YES, AND… Savages

Savages 2

On their second full-length, he hipster-approved musicians settle the question of whether or not they are merely a simulacra of good things – or the real fuckin’ deal. Hint: it’s the latter.

BY JENNIFER KELLY

Around about 2013, the buzz on Silence Yourself, the Savages’ first incendiary album, centered around whether it was original enough or whether it mined a set of early 1980s influences — Siouxie, Dead Kennedys, Joy Division — without adding anything fresh. The band was allowed, in a lot of quarters, to get by on sheer force and presence, the invisible “it factor” that makes an ensemble good in whatever format is chooses to play in. Encouraging reports from the UK group’s South By Southwest performances helped to reinforce that notion, as did a subsequently released 12″ EP and a monumental video for the track “Fuckers.”

But the question remained, was Savages really as good, as important, as exciting, as it sounded? Or was it a simulacra of good things, only compelling to those too young to be familiar with the real item?

Savages 1-22

For me, the new Adore Life, just released by Matador, settles the question. Recorded at RAK Studios in London last April with producer Johnny Hostile and engineer Richard Woodcraft, the raw intensity, channeled through rigor and discipline, is still there, but the songwriting is far more varied and interesting. The subject matter, which before was a kind of politics wholly abstracted from personal experience, has become more idiosyncratic. There’s a sense of easy, swaggering ownership of their sound, from the sawtoothed guitar riffs to the pounding rhythms to the yelped and tremulous, vibrato-altered descants. Savages have settled into a demanding aesthetic, found its boundaries and started to push at them. The difference is additive, rather than a change in direction. This is a “yes, and…” kind of record.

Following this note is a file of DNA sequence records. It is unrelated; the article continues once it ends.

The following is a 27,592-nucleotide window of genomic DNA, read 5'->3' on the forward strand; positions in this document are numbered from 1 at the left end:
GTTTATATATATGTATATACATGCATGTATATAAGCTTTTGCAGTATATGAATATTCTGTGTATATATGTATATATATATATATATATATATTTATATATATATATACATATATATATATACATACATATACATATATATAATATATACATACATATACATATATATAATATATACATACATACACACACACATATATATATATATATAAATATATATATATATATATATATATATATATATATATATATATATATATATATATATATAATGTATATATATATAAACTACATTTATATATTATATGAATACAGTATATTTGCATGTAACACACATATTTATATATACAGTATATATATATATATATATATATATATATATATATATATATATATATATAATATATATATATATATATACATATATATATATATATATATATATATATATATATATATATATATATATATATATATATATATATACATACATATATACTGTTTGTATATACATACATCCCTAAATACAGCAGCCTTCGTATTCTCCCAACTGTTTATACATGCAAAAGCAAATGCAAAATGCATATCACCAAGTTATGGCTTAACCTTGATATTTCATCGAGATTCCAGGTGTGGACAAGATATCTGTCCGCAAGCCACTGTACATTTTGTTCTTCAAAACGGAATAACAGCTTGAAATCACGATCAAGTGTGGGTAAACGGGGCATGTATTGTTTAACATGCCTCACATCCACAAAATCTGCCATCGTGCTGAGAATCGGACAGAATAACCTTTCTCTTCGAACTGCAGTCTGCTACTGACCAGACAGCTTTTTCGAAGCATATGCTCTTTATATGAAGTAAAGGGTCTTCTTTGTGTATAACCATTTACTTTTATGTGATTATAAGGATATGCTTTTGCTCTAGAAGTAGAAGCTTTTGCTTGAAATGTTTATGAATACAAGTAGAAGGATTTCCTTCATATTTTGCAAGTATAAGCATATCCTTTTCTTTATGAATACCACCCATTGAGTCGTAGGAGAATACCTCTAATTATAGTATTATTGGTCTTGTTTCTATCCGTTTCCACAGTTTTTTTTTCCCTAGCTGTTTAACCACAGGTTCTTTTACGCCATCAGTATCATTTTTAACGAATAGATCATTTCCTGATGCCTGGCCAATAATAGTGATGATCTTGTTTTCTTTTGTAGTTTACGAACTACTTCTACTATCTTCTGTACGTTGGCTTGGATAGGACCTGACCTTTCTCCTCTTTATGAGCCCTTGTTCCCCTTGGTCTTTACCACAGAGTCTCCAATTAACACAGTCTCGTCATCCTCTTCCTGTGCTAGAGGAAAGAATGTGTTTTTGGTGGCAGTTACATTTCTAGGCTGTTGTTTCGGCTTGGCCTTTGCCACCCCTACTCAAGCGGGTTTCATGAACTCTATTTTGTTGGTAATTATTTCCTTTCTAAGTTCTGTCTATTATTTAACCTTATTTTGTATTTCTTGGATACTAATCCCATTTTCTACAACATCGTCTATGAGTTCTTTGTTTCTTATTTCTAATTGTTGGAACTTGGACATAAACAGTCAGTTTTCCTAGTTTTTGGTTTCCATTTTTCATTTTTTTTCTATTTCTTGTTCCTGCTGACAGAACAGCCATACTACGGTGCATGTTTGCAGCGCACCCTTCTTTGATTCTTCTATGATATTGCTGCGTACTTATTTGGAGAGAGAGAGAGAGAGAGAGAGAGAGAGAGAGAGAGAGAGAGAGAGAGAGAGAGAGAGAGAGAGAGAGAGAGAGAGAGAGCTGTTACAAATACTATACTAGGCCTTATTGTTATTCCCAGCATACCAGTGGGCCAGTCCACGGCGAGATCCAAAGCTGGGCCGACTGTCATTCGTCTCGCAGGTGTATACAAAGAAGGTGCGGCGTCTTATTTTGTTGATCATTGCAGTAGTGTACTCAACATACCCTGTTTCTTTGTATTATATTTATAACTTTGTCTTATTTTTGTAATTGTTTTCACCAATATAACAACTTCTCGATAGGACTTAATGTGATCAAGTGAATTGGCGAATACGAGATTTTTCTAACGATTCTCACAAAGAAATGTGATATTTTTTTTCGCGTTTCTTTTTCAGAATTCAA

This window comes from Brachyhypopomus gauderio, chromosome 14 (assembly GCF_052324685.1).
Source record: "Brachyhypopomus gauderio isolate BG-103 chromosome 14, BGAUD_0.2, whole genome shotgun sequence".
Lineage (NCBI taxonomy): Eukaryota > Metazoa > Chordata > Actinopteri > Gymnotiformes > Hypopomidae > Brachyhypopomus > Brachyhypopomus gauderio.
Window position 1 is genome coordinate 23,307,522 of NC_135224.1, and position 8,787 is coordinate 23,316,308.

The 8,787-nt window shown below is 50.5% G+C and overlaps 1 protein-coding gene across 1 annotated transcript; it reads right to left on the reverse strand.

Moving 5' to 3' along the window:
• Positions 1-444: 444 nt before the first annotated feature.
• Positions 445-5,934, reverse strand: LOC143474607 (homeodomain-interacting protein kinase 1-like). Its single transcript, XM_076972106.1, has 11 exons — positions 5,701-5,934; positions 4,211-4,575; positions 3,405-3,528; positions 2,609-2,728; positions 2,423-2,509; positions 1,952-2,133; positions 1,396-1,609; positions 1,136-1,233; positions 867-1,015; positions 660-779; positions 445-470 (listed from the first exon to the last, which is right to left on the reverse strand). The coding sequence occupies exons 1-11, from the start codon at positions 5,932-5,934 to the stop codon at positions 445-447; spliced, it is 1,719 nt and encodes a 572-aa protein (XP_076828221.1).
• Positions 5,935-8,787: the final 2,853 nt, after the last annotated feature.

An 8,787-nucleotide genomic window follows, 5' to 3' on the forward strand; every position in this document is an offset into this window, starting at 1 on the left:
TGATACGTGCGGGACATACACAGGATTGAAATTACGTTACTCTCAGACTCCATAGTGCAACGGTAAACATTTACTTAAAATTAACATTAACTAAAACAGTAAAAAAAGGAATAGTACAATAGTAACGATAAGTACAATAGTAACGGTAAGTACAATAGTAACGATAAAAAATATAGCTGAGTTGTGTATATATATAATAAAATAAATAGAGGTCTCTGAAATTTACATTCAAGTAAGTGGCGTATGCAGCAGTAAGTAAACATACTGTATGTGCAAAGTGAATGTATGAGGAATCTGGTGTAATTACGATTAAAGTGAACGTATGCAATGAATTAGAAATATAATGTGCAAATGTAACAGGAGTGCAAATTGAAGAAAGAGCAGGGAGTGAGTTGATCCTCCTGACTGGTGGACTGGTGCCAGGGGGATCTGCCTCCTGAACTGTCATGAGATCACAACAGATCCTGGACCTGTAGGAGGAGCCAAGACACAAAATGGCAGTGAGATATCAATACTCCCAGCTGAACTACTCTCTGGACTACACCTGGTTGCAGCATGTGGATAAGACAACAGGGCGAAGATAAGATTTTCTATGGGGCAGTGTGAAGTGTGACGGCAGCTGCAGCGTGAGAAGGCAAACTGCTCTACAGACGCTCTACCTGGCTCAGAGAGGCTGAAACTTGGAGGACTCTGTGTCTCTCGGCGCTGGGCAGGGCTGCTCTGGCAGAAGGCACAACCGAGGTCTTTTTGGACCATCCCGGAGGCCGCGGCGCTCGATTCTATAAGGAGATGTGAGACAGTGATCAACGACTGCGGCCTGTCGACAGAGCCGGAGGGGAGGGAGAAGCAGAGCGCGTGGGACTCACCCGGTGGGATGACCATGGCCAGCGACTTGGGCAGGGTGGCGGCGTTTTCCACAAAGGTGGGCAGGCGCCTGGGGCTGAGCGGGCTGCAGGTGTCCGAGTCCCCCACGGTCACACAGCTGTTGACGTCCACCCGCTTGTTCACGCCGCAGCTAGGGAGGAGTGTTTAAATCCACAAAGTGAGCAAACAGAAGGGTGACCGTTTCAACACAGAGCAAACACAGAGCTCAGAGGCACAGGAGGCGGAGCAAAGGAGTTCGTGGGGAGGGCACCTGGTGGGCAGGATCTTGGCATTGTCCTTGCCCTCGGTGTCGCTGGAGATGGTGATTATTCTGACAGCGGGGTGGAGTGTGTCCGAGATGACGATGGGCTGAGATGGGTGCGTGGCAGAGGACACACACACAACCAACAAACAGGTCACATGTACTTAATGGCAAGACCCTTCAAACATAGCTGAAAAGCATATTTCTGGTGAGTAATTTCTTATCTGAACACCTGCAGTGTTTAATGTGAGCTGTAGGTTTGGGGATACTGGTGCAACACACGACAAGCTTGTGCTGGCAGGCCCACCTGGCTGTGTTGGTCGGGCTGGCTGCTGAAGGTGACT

“The Answer” opens with a blistering onslaught of guitars, a rackety clamor of drums, but a surprisingly catchy vocal hook, a surprisingly affirmative assertion that “love is the answer.”  The song gives up not one bit of Savages austere, propulsive power, but it slips in a will o’ the wisp flash of vulnerability and connection. Similarly “Evil” rides a sway-backed no-wave riff over urgent, unsentimental ground, yet its plea “Don’t try to change, don’t try to change” seems more tethered to real-world need and co-existence than anything on Silence Yourself.

In retrospect, the debut feels like a manifesto of self-determination thrust out onto the world; Adore Life opens inward, susceptible, woundable, but ready to engage.

Savages vinyl

Silence Yourself had its “Marshal Dear,” a slow-paced torch-sung anomaly tucked in at the end, but Adore Life brings these softer, slower impulses to the fore. The title track is one of them, its full-throated, nearly jazzy vocals hedged in by blistering feedback and creeping bass. “Slowing Down the World” is another, the rock mayhem kept to a simmer against slouching balladry.

In fact, there’s a whole lyrical mid-section to this album from the title track (recently performed live, above, on Jimmy Kimmel) to “When in Love,” that feels more ruminative, less confrontational than the previous album. And the kick is that these songs aren’t a letdown or even a respite, but another form of intensity.

With Adore Life, Savages have built on the visceral, gut-shock impact of their first album with stronger songs and more varied writing. It’s an impressive step up for an already promising band — one that makes you even more eager to see what they’ll do next.

The band: Ayşe Hassan (bass), Fay Milton (drums), Gemma Thompson (guitar), Jehnny Beth (vocals, lyrics). Below, watch the “Shut Up” short film from 2013 by Giorgio Testi (who also directed the “Fuckers” clip.)

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